Epic vs. EVO: hardware, interface

While we’re all quick to scan the specs of any new device, there’s a lot more to the story of a phone’s usability and power than a series of numbers and bullet points. Below, I’ve embedded a snap of a table that lists the primary specifications of HTC’s EVO 4G and Samsung’s Epic 4G. At first glance (and second, then third), the two phones appear to be very, very similar. That is, if you’re looking at the table alone. But numbers can be misleading. If you’re trying to decide between the Epic and the EVO, there’s more to consider than your need for a hardware keyboard. So let’s take a close look at the hardware differences between these two devices from a practical usage standpoint.

First, let’s dispense with the obligatory spec listing:


Good greif, that seems like a close call in the table above. But don’t let that 8MP vs. 5MP camera situation throw you off–or the fact that EVO features 2 LED flashes while the Epic only has one. Comments over at the Epic vs. EVO camera post, which features a video walkthrough of the software and photo and video samples from each device, indicate a landslide victory for Samsung’s slider. Personally, I think the EVO tends to represent colors more accurately in some situations, but that doesn’t change the fact that Epic’s images just look better. EVO’s audio tends to be more muffled, or conversely, to feature distorted sibilance, while Epic’s sound is truer to life and more tolerable.

Materials and Design

Talk of the “plasticy” vibe that the Galaxy S series of phones gives off has done very little to offset the undeniably powerful tech under the hood or the performance one experiences when zipping around screens or playing back media. But–and I say this recognizing how great the Epic looks in pictures–the EVO still comes off as more elegant in my book. This, like pretty much every other factor that doesn’t come down to numbers (and even a few that do), is a subjective matter of personal preference. After a couple of weeks with T-Mobile’s Vibrant, another Galaxy S device, the feel of the phone didn’t bother me any more. But, holding the Epic in one hand and the EVO in the other, the difference is difficult to ignore. Even if the two phones are less than half an ounce apart, EVO has that weighty, expensive feel to it that I think the Epic is lacking. And the labeling of buttons (and their sensitivity) has gone a long way in winning me over on the hardware end of the next department, user interface. Software is another story.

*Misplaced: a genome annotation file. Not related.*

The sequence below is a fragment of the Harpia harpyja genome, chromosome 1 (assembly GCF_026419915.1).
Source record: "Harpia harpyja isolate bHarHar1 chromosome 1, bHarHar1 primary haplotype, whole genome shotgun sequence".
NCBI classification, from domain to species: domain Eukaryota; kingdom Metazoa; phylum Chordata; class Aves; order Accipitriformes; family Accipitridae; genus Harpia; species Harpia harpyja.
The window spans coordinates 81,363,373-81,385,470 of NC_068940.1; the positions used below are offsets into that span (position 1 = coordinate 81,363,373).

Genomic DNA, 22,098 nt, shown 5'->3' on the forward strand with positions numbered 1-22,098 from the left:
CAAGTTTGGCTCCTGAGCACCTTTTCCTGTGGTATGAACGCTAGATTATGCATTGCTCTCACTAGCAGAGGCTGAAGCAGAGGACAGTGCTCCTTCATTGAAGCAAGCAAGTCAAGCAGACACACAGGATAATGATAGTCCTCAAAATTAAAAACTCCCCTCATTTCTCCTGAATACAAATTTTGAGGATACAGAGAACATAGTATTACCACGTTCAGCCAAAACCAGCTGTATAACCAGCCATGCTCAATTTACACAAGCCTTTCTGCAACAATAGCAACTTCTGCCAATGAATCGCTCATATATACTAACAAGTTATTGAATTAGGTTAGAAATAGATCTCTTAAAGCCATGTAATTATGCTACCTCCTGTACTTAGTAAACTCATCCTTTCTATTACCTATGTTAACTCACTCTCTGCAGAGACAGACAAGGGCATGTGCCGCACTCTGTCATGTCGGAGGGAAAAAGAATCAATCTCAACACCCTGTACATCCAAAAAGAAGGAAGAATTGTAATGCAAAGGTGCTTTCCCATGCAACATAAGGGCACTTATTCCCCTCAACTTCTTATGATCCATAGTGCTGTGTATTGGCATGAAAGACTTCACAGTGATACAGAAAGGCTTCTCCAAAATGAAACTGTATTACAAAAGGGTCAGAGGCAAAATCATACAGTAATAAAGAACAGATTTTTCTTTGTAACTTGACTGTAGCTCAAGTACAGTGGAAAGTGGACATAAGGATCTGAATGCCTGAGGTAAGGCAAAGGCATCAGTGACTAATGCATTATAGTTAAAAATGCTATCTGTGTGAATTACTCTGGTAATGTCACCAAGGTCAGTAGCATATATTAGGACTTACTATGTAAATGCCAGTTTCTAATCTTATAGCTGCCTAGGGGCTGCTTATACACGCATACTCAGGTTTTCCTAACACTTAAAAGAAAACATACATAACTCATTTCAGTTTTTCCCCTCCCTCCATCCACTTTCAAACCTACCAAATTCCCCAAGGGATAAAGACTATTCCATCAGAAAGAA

User Interface: Software

So the Epic wins in terms of the software UI, but again, the EVO’s hardware feels nicer. Not to mention this little problem I have with Epic:

User Interface: Home, Menu, Back, and Search

I didn’t experience problems with the Vibrant’s front buttons, but the Epic’s have irritated me quite a bit. Have a look:

As for the display, I think it’s safe to say that Epic wins here as well, regardless of size:


Sunlight Visibility

That’s it for this Epic vs. EVO post, but we have a couple more on the way…

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